Another new addition is the introduction of a new legal basis for data processing: the legitimate interest. This legal basis allows for data processing that under the ADPA were questioned by the DNPDP. Nevertheless, the Bill does not introduce other new legal basis for data processing, so the argentine situation is still not up to international standards.
Following the innovative spirit, the Bill gathers an extensive amount of the application and interpretative work carried out by the DNPDP since the enactment of the ADPA in terms of consent, revoke of consent and necessary information for the validity of the consent. With the same spirit, the Bill introduces new regulations for the treatment of sensitive personal data, criminal records and minors’ personal data.
Also, the Bill introduces the concept of data breach and the duty to inform such incidents. The wording of the regulation is open to interpretation so the activity of the DNPDP shall be fundamental to guide the compliance practice on this topic.
Transfer of personal data, whether locally or internationally, has also received modifications from the Bill. In case of local transfer, the wording is quite similar to the one that can be found in the ADPA and some clarifications were introduced. The changes come from the international personal data transfers, where the validity scheme proposed by the DNPDP for them shall be constituted by the existence of a legal basis and the fact that the jurisdiction where the personal data is being transferred offers an adequate level of data protection. So, not only the transfer of personal data must have a legal basis, i.e. consent, but also it must be properly protected. The Bill also contains special provisions for cases where the international transfer of personal data is done for purposes of cloud computing.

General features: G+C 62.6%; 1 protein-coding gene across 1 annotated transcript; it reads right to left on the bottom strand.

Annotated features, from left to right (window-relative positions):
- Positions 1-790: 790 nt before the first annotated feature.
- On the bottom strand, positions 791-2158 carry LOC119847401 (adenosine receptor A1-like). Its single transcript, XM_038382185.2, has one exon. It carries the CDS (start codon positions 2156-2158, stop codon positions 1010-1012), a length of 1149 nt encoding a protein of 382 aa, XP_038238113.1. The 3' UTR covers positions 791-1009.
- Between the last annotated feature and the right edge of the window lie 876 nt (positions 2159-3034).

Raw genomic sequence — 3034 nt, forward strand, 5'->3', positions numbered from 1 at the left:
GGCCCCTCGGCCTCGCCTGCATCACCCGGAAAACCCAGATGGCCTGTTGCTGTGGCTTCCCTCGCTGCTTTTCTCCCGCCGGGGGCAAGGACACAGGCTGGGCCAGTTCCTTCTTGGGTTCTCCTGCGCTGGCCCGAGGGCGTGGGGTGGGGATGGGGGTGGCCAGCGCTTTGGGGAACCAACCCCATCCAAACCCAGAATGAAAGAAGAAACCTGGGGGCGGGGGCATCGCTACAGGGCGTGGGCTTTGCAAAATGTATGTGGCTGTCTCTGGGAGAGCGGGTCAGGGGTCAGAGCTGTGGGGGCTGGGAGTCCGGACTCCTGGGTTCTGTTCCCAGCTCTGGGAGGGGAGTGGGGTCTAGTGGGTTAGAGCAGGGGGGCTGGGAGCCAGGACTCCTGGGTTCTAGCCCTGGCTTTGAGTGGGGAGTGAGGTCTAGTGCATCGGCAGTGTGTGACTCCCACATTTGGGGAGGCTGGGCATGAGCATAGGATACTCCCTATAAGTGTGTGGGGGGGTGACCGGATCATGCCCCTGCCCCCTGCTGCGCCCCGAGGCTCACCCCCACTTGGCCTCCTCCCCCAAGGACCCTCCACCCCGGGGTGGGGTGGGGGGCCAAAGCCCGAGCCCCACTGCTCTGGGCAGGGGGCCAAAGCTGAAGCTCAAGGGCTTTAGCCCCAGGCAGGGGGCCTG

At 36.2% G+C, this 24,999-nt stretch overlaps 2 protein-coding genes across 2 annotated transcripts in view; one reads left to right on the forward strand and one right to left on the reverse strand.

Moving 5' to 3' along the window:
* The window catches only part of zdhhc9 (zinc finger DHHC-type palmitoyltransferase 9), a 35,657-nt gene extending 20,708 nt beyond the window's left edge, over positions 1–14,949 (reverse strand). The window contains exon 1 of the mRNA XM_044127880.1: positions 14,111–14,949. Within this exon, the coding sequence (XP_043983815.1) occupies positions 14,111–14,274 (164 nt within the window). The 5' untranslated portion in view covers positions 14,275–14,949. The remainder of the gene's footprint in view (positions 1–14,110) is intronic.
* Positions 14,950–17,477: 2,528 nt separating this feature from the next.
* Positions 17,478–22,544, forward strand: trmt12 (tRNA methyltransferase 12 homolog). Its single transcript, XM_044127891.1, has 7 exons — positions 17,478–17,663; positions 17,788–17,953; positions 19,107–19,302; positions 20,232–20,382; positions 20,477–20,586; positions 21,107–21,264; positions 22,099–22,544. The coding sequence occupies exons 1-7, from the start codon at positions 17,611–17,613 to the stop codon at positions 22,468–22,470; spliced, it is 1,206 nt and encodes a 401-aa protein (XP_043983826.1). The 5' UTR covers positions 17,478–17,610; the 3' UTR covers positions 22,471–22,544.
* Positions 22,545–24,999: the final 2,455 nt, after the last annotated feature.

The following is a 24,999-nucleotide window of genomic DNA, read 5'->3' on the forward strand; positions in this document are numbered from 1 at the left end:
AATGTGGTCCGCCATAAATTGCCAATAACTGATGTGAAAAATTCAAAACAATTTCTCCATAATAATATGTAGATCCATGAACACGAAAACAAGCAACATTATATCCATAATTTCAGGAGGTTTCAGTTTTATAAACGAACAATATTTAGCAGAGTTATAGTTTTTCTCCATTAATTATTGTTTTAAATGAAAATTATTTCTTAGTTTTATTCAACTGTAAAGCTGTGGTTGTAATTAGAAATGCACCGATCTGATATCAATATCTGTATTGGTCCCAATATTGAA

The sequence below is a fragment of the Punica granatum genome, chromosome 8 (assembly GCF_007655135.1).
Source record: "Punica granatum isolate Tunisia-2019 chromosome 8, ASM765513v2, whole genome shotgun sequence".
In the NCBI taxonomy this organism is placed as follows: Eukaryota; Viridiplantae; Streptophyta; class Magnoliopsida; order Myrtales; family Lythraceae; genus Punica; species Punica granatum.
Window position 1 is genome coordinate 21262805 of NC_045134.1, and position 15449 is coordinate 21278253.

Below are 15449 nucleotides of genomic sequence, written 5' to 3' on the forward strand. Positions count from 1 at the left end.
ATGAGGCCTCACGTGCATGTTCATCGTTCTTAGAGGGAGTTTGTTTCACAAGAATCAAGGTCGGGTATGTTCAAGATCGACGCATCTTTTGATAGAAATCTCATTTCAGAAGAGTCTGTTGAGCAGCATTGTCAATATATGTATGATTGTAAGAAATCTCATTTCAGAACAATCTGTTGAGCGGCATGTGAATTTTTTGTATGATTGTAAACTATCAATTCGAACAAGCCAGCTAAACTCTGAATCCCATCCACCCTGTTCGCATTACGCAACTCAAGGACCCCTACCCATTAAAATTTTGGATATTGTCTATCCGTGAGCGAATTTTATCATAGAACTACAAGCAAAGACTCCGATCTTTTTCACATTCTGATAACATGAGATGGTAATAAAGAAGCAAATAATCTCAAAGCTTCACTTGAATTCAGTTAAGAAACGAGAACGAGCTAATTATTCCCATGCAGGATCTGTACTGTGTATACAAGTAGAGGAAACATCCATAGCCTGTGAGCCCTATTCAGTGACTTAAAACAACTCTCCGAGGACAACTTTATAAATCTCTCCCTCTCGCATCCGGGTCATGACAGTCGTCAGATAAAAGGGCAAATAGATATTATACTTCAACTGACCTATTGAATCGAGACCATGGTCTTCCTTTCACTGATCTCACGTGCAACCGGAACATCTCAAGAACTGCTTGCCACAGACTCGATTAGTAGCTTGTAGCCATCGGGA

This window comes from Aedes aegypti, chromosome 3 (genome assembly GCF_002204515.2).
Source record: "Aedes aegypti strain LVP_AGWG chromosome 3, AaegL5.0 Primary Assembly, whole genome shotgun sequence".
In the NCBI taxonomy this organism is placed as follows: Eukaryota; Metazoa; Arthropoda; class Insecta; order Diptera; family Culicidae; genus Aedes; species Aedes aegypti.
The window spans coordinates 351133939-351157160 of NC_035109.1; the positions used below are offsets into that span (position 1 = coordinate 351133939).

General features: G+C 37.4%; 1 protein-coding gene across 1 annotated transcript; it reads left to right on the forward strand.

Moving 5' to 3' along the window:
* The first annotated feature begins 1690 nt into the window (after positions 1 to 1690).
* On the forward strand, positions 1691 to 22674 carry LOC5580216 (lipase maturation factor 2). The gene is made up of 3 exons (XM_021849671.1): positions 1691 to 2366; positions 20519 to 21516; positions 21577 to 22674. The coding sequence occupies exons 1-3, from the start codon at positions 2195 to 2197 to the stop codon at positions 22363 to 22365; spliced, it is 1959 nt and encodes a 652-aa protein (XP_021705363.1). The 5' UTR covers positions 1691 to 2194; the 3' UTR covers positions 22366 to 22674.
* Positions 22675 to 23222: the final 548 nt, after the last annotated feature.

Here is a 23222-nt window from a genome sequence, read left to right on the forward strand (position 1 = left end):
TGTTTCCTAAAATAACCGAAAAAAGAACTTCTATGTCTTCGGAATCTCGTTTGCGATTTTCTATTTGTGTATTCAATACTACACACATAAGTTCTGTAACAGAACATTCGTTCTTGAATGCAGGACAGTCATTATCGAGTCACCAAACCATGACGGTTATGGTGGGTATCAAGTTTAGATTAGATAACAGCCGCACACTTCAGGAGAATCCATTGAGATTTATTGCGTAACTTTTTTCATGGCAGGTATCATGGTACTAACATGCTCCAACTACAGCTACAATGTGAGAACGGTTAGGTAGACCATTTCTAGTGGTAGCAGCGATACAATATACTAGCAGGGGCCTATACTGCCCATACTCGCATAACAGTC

Just as the ADPA, the Bill guarantees to data subjects the exercise of their access, information, rectification, opposition and suppression rights. Regarding this last right, the suppression right, the Bill includes among its wording the right to be forgotten, the judgement“Google Spain” was pronounced by the European Court of Justice; how this right shall be exercise is something that will surely be determied by theDNPDP. Besides the right to be forgotten, and pursuant to the European General Regulation of Data Protection, the Bill grants data subjects the portability right of their personal data.